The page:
The nationwide gas price average reached an all-time high at
$1.770 for a gallon of regular unleaded Tuesday.
Ron Phillips, chair of the economics department, estimates that
by the end of the summer, gas prices across the nation will top $2
a gallon and will likely hit $3 a gallon in some areas.
He said production of gas should soon be on the rise, but the
impact may not be felt in the form of lower pump prices until
“The thing is, because of summer there’s going to be an increase
in demand, so that’s going to keep prices up. They might not be
coming down until the fall,” said Phillips. “They may not peak out
The average price for a gallon of regular unleaded gas was
$1.717 in the Fort Collins-Loveland area Tuesday, according to
www.fuelgaugereport.com, a AAA-sponsored Web site.
Gas prices in Fort Collins are among the lowest in the state.
Prices in Vail are now more than $2 a gallon, according to the Web
Mary Greer, director of public relations and government affairs
for the Colorado branch of AAA, said prices here could be
“We haven’t broken our record yet. While Colorado’s prices are
up, we’re not seeing the wild price-spikes that are being seen in
other states,” she said. “It’s hard to predict what will
There are many factors contributing to the current spike in
prices, including the issue of supply and demand.
Political science professor Chuck Davis said the recent spike in
prices is due mainly to an Organization of the Petroleum Exporting
Countries decision to cut oil production by 1 million barrels a
“Because the U.S. is dependent on foreign oil for a sizeable
percentage of its gas and oil consumption, there is a direct impact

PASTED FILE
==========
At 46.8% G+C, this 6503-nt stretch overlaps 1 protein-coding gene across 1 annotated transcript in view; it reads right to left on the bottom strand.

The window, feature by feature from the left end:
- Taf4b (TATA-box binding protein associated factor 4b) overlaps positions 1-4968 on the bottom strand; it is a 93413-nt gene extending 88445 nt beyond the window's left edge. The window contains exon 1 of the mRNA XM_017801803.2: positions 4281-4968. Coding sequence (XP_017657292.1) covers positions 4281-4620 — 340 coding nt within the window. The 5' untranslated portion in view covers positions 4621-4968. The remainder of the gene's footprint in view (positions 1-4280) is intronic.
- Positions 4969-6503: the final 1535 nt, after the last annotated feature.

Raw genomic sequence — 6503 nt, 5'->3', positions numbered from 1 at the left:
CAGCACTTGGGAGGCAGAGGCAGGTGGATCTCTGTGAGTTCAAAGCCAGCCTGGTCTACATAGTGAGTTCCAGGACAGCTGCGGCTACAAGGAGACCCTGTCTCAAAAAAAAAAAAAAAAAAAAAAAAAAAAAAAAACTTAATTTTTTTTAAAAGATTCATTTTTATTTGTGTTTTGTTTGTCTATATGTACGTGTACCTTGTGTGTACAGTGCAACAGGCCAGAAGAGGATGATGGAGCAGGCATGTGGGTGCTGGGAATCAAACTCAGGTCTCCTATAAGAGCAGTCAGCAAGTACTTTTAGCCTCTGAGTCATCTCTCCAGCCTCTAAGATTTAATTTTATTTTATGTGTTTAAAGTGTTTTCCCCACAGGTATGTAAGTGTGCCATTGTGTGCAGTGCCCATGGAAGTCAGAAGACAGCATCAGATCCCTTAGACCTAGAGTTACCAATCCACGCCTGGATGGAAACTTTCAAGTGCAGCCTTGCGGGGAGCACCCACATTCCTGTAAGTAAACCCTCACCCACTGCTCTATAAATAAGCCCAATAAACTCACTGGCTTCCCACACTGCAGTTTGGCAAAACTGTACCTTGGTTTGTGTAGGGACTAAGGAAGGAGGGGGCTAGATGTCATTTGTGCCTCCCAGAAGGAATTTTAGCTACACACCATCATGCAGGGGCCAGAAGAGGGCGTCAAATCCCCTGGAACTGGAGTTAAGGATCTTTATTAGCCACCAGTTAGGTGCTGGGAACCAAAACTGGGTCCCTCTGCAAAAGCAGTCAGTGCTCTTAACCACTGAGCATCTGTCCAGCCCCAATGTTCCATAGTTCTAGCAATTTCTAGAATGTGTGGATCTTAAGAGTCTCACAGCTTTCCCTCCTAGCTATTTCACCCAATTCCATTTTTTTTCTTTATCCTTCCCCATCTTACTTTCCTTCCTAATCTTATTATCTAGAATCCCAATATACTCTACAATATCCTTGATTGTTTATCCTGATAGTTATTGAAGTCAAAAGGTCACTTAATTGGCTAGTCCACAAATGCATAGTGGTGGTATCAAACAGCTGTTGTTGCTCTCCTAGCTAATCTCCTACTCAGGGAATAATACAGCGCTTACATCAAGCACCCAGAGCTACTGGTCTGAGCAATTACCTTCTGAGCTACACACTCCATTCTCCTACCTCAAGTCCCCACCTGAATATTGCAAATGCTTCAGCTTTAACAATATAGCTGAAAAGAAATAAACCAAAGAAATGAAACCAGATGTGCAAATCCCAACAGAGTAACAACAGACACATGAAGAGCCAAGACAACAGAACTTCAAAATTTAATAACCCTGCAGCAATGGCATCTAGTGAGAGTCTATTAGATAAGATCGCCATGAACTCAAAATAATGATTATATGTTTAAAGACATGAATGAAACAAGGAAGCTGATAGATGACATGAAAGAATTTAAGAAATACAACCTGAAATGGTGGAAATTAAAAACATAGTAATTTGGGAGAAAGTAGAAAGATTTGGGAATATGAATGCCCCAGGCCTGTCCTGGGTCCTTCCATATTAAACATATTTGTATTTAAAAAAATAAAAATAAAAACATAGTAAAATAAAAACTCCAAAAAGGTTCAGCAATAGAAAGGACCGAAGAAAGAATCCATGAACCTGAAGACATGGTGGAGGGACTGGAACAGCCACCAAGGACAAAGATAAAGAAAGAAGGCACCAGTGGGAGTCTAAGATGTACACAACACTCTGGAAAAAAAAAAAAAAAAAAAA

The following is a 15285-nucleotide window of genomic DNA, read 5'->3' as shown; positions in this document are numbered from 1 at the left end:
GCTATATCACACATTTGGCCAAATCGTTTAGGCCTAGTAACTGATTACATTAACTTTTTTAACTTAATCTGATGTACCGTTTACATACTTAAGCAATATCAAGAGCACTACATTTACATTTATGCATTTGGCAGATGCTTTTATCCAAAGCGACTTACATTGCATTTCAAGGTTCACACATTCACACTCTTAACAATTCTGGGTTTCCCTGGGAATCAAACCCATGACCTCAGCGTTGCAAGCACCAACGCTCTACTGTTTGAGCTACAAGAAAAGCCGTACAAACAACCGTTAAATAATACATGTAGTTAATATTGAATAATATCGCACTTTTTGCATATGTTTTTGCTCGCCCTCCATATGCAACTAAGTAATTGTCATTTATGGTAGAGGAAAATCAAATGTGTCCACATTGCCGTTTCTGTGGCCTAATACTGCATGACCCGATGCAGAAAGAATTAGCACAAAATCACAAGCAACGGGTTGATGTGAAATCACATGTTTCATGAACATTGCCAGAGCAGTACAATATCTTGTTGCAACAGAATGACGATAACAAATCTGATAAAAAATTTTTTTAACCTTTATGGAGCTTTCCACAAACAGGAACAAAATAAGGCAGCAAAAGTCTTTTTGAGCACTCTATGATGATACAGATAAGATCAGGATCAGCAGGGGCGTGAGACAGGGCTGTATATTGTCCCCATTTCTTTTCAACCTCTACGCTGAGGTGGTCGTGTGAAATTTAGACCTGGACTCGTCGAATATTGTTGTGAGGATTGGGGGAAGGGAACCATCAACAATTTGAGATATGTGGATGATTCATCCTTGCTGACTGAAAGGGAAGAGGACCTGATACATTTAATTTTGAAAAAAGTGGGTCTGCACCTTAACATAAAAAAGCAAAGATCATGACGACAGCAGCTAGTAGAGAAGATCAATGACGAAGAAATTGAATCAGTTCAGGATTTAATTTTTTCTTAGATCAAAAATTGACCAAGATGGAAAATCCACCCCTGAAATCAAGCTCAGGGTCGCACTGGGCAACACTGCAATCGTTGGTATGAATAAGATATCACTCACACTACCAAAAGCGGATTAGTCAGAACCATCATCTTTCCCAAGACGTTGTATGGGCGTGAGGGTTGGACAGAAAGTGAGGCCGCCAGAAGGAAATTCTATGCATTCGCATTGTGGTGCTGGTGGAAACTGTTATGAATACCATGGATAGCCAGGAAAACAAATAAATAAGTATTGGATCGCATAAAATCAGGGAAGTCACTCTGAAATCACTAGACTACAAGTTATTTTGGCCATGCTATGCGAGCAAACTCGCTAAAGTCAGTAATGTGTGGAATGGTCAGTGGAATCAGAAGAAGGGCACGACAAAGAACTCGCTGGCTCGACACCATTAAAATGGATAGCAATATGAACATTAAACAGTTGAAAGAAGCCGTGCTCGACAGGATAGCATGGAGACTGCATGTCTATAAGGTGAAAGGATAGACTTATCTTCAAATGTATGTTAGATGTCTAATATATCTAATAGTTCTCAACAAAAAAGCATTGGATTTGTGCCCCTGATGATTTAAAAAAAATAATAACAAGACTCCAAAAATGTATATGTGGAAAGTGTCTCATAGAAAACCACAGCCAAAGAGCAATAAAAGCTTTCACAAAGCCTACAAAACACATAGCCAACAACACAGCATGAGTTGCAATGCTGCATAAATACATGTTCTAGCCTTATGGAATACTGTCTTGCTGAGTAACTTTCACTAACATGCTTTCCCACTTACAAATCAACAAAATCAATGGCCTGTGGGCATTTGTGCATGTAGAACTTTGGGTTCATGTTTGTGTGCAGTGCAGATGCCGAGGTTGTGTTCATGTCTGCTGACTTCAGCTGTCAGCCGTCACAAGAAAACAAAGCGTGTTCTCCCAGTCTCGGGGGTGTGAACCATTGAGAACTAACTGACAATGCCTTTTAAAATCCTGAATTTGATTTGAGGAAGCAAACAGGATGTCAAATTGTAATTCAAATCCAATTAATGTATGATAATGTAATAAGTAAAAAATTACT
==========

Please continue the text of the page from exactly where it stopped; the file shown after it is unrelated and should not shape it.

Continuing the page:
that occurs when the major producer, in this case the OPEC
coalition of countries, restricts output,” Davis said. “When they
restrict output, that means prices rise.”
Greer attributes the problem partially to high crude-oil prices.
One barrel of oil, which can produce 42 gallons of gas, costs
“Because the prices have been so high, refiners have been
unwilling to purchase additional supplies,” she said.
According to the American Petroleum Institute, there are a
variety of smaller issues that add to the problem created by a high
global demand for oil when supplies are restricted.
These factors include a growing U.S. economy, new restrictive
fuel specifications and increased sport utility vehicle popularity.
SUV sales were up 18 percent in 2003, while car sales declined,
according to the API.
While high gas prices may put a dent in some people’s wallets,
Phillips said the spike in costs might not be as disastrous as some
“It might even help in the long run because people might start
thinking of alternative ways of getting around,” he said.
Greer said there are many ways consumers can save money. She
suggests carpooling and running errands on the way to work or
“Take a look at your driving habits,” she said. “You might save
yourself a few gallons a week by driving smarter, not harder.”
She said the most important way to save money on fuel is to keep
the vehicle well maintained.
“If your car is not being properly maintained, it is not going
to get the miles per gallon you bought it for. You’ll lose 20
percent of that just in improper maintenance,” she said.
She said it is important to keep the tires well inflated, the
fluids clean and fresh, and the engine in working order.
“Keep your cars maintained, conserve a little, travel with a
couple people,” Greer said. “If everybody works a little bit, it
might offset the challenges that are facing the industry right